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Lindberg Model Kits: Mini Lindy’s: An Illustrated History 1970s

posted by ChrisP 2:38 PM
Friday, April 28, 2017

This is part 2 of an illustrated history of the Lindberg’s Mini Lindy line based on found images, catalogs and info from some modeling sites.

Part 1 – 1960s

In 1970 the existing kits from the 60s were rereleased with new packaging and item numbers; 8 under the name 1971 Hot Shot and 8 under the name Mod Rod which included psychedelic flower decals.  Other Mod Rod versions of previous cars were made available though a mail-in promotion; they came in plain boxes but included Mod Rod decals and instructions. These included the Porsche Carrera, the “1971” Corvette, the Ford Mustang, the Jaguar XKE and probably more.

In 1971 8 of the original trucks were rereleased under the name Big Wheels. That same year seven new cars were released under the name 1972 Super Sport.  The ’68 corvette was included to round off the 8.  New cars included the Cadillac Eldorado, Lincoln Continental Mark III, Chevrolet Vega, Buick Riviera,  Gremlin, Monte Carlo and Pontiac Grand Prix (in catalog as Grand Ville).  The Super Stock series are some of the more difficult to find Mini Lindy kits.  One interesting thing to note is that the Pickup Camper was a Ford now it is a Chevy.  The box art is the same as the 1960s but has been altered slightly.  I believed the pickup was altered for a dealer promotion, because the Camper can be found in pink & orange striped Chevy promo boxes.  The chrome grilles look different but the bodies are similar enough that the tool may have just been altered.  It still has the number 22 on the underside of the body.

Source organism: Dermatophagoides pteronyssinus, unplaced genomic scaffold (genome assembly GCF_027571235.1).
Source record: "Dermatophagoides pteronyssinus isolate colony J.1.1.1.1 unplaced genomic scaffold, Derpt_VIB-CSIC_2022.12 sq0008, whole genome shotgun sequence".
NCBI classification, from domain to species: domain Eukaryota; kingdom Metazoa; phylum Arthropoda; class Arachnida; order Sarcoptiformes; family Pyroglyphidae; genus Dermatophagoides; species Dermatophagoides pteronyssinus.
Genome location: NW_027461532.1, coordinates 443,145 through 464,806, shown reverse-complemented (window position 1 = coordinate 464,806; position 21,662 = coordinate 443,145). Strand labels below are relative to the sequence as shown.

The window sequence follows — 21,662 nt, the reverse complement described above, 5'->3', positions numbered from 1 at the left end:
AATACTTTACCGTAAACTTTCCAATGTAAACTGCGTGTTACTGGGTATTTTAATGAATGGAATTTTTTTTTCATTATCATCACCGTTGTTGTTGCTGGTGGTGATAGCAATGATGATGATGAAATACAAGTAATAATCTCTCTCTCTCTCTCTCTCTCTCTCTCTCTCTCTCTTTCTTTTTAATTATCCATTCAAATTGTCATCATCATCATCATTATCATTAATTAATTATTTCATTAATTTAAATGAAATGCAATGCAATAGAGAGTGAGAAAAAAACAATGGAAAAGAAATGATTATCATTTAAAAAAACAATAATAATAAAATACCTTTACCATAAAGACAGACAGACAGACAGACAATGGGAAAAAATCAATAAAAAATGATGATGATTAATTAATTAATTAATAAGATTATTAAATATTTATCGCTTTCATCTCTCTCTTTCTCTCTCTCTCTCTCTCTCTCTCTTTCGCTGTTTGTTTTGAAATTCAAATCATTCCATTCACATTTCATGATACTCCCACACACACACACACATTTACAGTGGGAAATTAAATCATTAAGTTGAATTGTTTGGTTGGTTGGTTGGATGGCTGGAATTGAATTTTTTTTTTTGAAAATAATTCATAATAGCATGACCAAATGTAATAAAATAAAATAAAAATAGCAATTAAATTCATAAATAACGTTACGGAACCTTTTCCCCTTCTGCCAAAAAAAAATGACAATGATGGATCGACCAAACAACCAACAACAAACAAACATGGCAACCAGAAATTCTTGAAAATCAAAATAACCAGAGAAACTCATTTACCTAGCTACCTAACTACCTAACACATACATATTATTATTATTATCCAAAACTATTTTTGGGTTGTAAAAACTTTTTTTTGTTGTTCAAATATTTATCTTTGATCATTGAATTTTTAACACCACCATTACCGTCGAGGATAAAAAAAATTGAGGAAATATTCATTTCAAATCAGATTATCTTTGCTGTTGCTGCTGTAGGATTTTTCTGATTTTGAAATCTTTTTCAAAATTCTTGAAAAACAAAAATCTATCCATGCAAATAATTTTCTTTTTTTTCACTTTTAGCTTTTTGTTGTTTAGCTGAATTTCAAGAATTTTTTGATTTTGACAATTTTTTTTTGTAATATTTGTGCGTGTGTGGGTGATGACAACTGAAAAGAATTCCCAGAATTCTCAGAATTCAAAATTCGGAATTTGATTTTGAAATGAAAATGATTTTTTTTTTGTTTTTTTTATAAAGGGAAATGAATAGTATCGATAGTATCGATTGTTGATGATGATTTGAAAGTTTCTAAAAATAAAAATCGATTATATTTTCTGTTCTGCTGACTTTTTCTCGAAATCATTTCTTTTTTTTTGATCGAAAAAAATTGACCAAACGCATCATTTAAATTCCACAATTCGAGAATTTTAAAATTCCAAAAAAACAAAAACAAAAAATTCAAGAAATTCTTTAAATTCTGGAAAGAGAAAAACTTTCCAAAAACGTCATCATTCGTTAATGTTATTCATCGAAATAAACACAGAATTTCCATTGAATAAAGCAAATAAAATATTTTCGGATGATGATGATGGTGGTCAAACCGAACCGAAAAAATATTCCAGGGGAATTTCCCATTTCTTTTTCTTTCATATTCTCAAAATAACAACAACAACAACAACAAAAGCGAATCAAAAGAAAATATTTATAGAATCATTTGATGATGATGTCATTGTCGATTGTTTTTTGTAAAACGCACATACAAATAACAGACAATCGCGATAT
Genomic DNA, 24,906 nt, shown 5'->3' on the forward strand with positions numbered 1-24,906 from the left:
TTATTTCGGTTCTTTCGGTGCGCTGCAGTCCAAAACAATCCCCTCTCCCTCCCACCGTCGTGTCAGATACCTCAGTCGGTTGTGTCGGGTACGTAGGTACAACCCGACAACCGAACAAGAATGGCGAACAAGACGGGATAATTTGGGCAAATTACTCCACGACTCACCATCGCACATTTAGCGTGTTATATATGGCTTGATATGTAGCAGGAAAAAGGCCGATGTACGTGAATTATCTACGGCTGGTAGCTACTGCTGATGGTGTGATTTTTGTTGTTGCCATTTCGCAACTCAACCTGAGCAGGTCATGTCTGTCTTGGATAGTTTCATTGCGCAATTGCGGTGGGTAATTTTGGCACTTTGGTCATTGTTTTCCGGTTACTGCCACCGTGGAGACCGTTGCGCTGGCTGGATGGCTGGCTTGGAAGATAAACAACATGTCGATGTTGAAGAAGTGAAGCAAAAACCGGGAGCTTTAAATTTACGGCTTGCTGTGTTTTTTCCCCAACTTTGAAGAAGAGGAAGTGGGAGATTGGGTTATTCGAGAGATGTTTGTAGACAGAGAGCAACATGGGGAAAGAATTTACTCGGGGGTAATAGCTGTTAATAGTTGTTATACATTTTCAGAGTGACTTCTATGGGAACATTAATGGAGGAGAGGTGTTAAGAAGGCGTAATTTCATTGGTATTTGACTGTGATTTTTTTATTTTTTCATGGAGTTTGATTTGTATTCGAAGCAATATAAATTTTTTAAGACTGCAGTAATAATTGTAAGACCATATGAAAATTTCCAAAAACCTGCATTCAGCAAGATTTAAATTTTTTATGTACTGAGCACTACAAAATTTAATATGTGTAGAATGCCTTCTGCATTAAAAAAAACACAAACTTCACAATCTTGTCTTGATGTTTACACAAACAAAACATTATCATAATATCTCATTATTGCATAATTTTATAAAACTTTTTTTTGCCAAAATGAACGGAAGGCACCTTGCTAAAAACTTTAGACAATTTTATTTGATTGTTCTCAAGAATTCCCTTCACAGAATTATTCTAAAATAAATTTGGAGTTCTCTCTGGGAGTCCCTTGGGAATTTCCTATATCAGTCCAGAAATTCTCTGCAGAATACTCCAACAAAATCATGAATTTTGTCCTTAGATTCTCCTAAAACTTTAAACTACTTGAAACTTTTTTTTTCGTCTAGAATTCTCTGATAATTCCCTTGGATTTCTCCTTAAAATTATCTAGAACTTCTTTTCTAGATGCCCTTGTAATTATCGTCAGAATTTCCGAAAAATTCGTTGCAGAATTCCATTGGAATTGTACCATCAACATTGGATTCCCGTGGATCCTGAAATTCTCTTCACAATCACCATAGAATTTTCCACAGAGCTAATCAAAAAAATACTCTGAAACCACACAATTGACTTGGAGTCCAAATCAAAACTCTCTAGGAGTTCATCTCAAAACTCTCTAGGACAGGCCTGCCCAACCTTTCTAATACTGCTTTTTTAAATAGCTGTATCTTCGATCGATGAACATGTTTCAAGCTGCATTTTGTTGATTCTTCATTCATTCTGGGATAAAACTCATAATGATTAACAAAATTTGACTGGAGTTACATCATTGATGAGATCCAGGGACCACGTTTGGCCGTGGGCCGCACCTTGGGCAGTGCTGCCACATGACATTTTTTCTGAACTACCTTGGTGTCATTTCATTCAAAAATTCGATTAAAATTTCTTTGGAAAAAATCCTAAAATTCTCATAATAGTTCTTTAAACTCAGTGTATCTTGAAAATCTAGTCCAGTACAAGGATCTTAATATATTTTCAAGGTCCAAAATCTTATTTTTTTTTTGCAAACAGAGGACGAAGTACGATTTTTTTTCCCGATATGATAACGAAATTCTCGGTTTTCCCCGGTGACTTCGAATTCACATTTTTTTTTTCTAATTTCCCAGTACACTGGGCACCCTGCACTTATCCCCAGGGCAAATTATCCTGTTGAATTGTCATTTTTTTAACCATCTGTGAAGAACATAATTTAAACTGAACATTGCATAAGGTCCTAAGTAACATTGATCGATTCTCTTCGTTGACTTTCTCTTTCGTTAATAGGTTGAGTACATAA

In 1972 some of the trucks were released in 2-packs.

In 1975 10 trucks, vans and bus were released under the Hi Rollers series.  The back of the packaging showed all the releases except for the 2 buses.

In 1976 8 cars were rereleased in the Speedy Wheels series.

In 1977 the Van Go series added a new twist to 8 previous cars with bold graphics and glitter in the injection plastic.

In 1979 the Car and Garage Kit series include a plastic garage with windows and an opening garage door. The Cadillac Eldorado and Lincoln Continental Mark III returned for the first and last time.